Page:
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Gay teachers can’t come out because of ‘endless battle’ against homophobia

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  1. I challenge homophobic language (just as I challenge sectarian language) every day in my school. There are so many vulnerable pupils who would benefit from tougher management. I recently went to my Head Teacher with concerns that too many staff in school were using homophobic language, and using homophobic language during ‘banter’ with pupils. She did NOTHING, saying that she can only circulate an email saying that homophobia will not be tolerated, but that it is too common to police. She still has to send the email round. I can’t ever see myself coming out to staff or pupils.

    1. Yes, it’s that acceptance of homophobia that’s so depressing. Just because something’s common doesn’t mean it should be tolerated. Schools have responsibilities, and sometimes they need reminding of them.

  2. Maybe find a sympathetic parent and ask her/him to ask the governors whether “gay” is acceptable abuse in the playground and whether the teachers have been instructed to intervene to prevent homophobic abuse in accorded with local education authority guidelines (I’ll bet there are some). And ask your NUT or NAS rep what they an do to support you. Your union is there for you, don’t ignore it or presume it won’t help.

  3. There no doubt that most male teachers are paedophiliac….

    1. Oh grow up. Utter nonsense.

    2. The is more chance that you’re just a wanker

    3. Oh, grow up. Utter nonsense!

      1. I wasn’t talking about you btw Dan ;o)

    4. Carl Rowlands 27 Nov 2012, 3:52am

      At times I despair of some members of the gay community. I have two university degrees and have worked with 11-18 year olds for the last 15 years with great success. I am an out gay teacher who has worked hard to raise the profile of the gay community. I have received very positive responses in all the work I have done and then I read the statement above. What utter, utter offensive nonsense. Do something constructive, find a handbag and have a dance!

    5. Eric, there is no doubt that your are a simpleton…

    6. There is no doubt that most trolls are nutters.

  4. Christopher in Canada 27 Nov 2012, 2:58am

    Teachers should come out – gay kids need all the role models they can get. It’s sad that they need to go online and watch It Gets Better – that’s really just one step above what I had, which was Jack Tripper on Three’s Company and Billy Crystal on Soap. Elton John was MARRIED to a woman at the time! I’ve yet to figure out David Bowie…

    1. Bowie so far as I can tell from his biography is bisexual but currently in a longterm relationship with a lady called Iman. There’s no major mystery there…

  5. Teachers who are prevented from coming out should sue the schools for discrimination. As should parents of children who are being abused in school.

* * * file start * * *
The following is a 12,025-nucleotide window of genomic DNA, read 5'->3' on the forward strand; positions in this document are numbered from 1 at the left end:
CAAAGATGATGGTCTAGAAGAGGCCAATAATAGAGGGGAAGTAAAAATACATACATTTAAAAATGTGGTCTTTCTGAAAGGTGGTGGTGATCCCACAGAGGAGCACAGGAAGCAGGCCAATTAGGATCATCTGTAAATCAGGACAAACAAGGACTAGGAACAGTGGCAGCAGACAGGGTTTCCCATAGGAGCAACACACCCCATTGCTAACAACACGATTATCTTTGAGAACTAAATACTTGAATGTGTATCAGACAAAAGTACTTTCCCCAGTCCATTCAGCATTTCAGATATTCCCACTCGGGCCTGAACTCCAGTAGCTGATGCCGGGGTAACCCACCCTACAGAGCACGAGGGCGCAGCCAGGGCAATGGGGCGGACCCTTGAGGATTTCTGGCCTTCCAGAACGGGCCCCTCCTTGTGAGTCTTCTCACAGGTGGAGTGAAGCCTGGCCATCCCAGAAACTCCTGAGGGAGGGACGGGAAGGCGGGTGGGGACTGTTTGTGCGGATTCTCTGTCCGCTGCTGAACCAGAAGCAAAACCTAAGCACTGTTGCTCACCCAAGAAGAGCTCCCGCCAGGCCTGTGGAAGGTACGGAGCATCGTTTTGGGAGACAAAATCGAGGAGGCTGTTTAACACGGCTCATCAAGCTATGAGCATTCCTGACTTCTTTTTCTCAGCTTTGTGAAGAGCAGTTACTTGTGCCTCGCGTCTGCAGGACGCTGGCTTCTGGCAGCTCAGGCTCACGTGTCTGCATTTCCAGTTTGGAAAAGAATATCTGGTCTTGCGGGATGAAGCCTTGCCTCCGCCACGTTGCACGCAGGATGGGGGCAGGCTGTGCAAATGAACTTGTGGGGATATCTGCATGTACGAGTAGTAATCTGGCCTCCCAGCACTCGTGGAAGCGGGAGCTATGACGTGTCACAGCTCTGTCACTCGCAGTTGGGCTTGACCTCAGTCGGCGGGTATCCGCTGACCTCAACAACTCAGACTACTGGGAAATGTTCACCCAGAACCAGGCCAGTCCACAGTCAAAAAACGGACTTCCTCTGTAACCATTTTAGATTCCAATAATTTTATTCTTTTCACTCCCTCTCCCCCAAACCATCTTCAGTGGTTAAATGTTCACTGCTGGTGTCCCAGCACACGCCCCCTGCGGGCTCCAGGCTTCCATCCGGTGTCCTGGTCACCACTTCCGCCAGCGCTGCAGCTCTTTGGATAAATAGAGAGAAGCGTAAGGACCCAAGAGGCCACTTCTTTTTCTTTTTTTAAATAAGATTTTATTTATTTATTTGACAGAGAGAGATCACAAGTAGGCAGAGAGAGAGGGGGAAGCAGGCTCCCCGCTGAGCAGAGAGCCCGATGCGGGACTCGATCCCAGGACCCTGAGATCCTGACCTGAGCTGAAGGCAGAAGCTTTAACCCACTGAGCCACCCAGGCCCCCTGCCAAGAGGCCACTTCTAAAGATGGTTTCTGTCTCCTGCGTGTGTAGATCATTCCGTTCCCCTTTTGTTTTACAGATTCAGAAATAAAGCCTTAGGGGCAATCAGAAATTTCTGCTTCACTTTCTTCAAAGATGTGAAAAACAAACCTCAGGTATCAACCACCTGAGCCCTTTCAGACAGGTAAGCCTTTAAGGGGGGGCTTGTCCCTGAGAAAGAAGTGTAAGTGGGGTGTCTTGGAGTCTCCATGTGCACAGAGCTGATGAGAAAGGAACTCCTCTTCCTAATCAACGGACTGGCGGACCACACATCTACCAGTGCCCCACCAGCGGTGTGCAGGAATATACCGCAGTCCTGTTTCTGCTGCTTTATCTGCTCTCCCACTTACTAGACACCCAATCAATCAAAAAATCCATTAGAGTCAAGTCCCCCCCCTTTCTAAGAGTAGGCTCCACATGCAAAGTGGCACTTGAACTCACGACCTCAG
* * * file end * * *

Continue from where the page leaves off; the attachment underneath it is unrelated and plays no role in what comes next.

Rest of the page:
6. As the article plainly suggests, it is basically a management problem. Senior teachers are too scared to tackle the problem or are homophobes themselves. Positive leadership in schools has been shown to be very effective against endemic homophobia.

  7. Sad but true. It’s not just the pupils and staff you have to worry about, it’s the parents too. They can cause no end of trouble, either directly or indirectly, and they can sometimes encourage their children to be homophobic or tell them lies about LGBT people.

    But the ones who shock me most are the homophobic staff. It doesn’t have to be abusive remarks, in some schools there’s a constant drip drip of ‘low-level’ homophobic remarks and assumptions and it can be demoralising. All staff should have proper anti-discrimination education.

  8. I’m out at school, and been pretty lucky I spose. Full support from SLT, n only one instance of homophobia, which was swiftly dealt with by me n SLT. Role models are important. School does LGBT history month, n we teach about sexuality specifically in PSHE, as well as in other subjects

    1. So I am Felix from the article. I’m pleased that this has helped to show that the problem lies with the management of schools. The children, parents and my colleagues have been nothing other than supportive. However, I was told only yesterday by my bosses that it is the teaching professions opinion that it is not appropriate for gay staff to be open in primary schools. Not only that, but they said in all seriousness that they felt I am the only person to have ever done so. And I am in London! Such a shame to be managed by such unenlightened people! My rant ends there, but I remain optimistic about the positive impact I can have by being an openly gay role model.

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